In my anxious mind it just clarifies the point that my best isn’t good enough. Whatever I’m doing mustn’t be enough because Ciara is losing valuable social skills through this isolation. She’s constantly bored and it matters little how much time I spend creating small worlds on the Tuff tray or planning a scavenger hunt in the woods, she needs that time with other kids to learn and grow as a person. She’s an only child and whilst she’s always been great at sharing she is losing the need to. I’m not constantly reminding her of why it’s important because there’s nobody here to exercise the point with.

I’m giving into her because most of the time I’m trying to keep her quiet so I can get some work done, or shoving the iPad in her face so I can have a lie down.

I don’t know how to normalise what’s going on for her right now.

We need to protect our vulnerable people and stop the spread of the virus, of course we do, but our kids are vulnerable too, and right now mine is at risk of social regression. I worry about the effects on her mental health at such a young age being stuck in with me, who, lets be honest, is a not so hot mess, most of/all the time.

Preschool is such a huge part of early year’s development, I worry I’m just not able to meet all of her needs at home. There’s little option for her to go to another setting because it’s just weeks before the summer break as is, and I feel like that would only confuse her further. Not to mention we can’t afford it.

I know I’m not alone in this plight and I know some of you will be in the same if not worse situations. I just want you to know if you’re feeling lost and you’re kid has turned into a spoiled brat, you’re not alone. You’re probably spreading yourself too thin, I can’t offer words of encouragement, only that I’m riding the wave of this craziness too.

Tired and Needy – the follow up to Love For Lockdown.

I wrote a post a little over a week ago about my love for lockdown. I still love lots about it, like the family bubble and not having to worry about the outside world. In fact I still love it—full stop! Buuuuuut, I’m also losing my shit a bit. I’m still worrying about stuff that isn’t on the scale of importance to most people.

Like it’s a rollercoaster, right?

Up, down, plateauing and plummeting.

I struggle with life under normal circumstances I don’t ‘cope’ well on a daily basis. Well some might say I do cope well, and others think I’m mad.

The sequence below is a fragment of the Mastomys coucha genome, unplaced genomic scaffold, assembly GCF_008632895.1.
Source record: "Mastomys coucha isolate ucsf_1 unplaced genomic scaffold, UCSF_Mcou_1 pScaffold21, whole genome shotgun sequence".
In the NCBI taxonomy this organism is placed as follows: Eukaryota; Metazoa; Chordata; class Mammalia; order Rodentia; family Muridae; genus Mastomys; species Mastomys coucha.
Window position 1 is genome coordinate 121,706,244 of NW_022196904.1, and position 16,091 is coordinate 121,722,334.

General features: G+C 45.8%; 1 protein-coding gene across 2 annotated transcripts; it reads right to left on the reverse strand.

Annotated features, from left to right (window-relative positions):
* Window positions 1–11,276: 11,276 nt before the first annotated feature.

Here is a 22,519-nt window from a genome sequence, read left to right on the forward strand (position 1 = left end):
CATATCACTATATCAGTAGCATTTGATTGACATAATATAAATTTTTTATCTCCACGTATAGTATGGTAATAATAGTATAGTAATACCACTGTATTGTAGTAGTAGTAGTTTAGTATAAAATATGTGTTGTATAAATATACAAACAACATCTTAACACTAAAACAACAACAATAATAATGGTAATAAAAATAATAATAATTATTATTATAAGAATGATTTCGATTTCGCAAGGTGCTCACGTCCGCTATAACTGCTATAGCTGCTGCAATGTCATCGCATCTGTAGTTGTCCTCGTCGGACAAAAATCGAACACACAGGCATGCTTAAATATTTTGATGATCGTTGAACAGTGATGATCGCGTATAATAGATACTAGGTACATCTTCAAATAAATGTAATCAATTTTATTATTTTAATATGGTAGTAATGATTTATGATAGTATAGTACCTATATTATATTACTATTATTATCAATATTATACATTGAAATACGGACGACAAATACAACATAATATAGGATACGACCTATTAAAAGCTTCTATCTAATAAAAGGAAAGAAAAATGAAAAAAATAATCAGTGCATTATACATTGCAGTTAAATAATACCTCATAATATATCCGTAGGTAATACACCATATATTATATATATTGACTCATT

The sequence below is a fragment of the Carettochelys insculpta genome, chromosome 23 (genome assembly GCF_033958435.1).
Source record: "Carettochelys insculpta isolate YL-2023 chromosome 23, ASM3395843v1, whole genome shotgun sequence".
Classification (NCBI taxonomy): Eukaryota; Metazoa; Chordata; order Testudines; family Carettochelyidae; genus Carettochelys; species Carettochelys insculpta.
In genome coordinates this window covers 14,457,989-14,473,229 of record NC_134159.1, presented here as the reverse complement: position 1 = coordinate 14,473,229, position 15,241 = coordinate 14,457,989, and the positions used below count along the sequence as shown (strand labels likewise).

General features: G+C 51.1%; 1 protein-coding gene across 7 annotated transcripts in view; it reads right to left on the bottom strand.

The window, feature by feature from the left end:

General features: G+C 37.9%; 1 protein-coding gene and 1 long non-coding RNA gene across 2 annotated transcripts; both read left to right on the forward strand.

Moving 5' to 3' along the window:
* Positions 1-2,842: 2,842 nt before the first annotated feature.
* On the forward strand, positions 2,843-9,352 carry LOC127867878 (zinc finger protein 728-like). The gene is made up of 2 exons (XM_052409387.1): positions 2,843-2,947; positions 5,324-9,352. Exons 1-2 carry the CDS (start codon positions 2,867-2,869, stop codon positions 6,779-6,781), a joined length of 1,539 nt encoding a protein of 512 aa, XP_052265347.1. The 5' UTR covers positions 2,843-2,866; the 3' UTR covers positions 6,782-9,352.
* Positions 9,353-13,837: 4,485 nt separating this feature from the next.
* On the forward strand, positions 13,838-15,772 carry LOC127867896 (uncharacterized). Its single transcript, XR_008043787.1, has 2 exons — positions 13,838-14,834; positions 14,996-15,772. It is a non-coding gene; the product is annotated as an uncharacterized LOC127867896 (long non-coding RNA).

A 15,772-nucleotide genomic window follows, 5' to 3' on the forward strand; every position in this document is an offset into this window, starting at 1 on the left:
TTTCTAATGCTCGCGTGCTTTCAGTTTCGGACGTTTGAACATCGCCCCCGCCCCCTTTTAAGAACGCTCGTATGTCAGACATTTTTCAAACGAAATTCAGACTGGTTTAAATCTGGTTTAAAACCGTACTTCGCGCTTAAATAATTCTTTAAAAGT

— Balance

Writing is my salvation but I have to admit there’s little inspiration flying about my gaff, so I’m losing my creative flow and my anxious mind is finding room to fill up the creative space instead.

If you suffer from anxiety you may relate to some of this. Or you might think I’m a nut job. I am.

I have a brain that understands rationale but doesn’t practice it.

I have a desperate need for reassurance and it’s exhausting to be honest: it’s exhausting for me, it’s exhausting for my friends, my family, and  it’s exhausting for my husband.

Years of therapy and we’re no further forward in killing the bug that is my insecurity.

I know where it comes from – I don’t need a £50 an hour shrink to tell me about it (again).

I know it’s not rational or reasonable but I genuinely can’t help it.

I can’t help how I feel inside my head sometimes. I say sometimes, because it’s not all the time. Sometimes I am content, it can be fleeting, but it does happen.

I am one of the first people to harp on about getting the help you need when you need it for your mental health, but I have had help, lots of it in abundance, and variety.

I’m not fixed, because you can’t ‘fix’ people.

I manage better, better than I did 10 or 15 years ago, but my neediness and insecurity hasn’t dissipated, it probably never will, because it’s part of me.

It’s in my makeup to worry, fret & overthink.

During this lockdown I’ve occupied my days with all sorts of filler. Some of it has been really pleasant and some of it has been unintentionally damaging. The trouble is you don’t always know which is which until it’s too late and even things like reading books and watching TV can play a whole heap of havoc with an anxious mind.

If you too are feeling tired and needy I can only reiterate the importance of having a mental clear out! You’ve probably heard this a lot during the span of Coronavirus. I’ll say it again anyway.

Take time to find things that bring you small wins.

—Something that makes you grateful.

—Do something you enjoy like painting your toenails or going for a walk.

—Cook something exciting.

—Phone a friend.

—Be wary of what you’re watching and reading. I love nothing more than crime thrillers to read, but sometimes they get inside my head and it can create a state of heightened anxiety without me even realising it.

—Pick something you love about yourself and focus on it for a little while.

—Cuddle your kids and remind yourself you’re doing your best.

—Most importantly, be kind to yourself. It’s a tough time for all of us.

You’re not wrong for feeling how you feel. You can’t help it, but you can try to do little things that reinforce the positives. I’m trying to take my own advice today. I’m trying to do a few small things that help me feel better about myself and the current situation. Some days are all consuming and it’s ok to fall apart every now and again.

Feeling guilty about it won’t help. Instead try and concentrate on what’s needed to put yourself back together again.

I won’t profess to own the secret to a positive mindset, it’s something I battle with daily, but it’s also something that really does work if you can get the can of it. Positive minds attract positive vibes.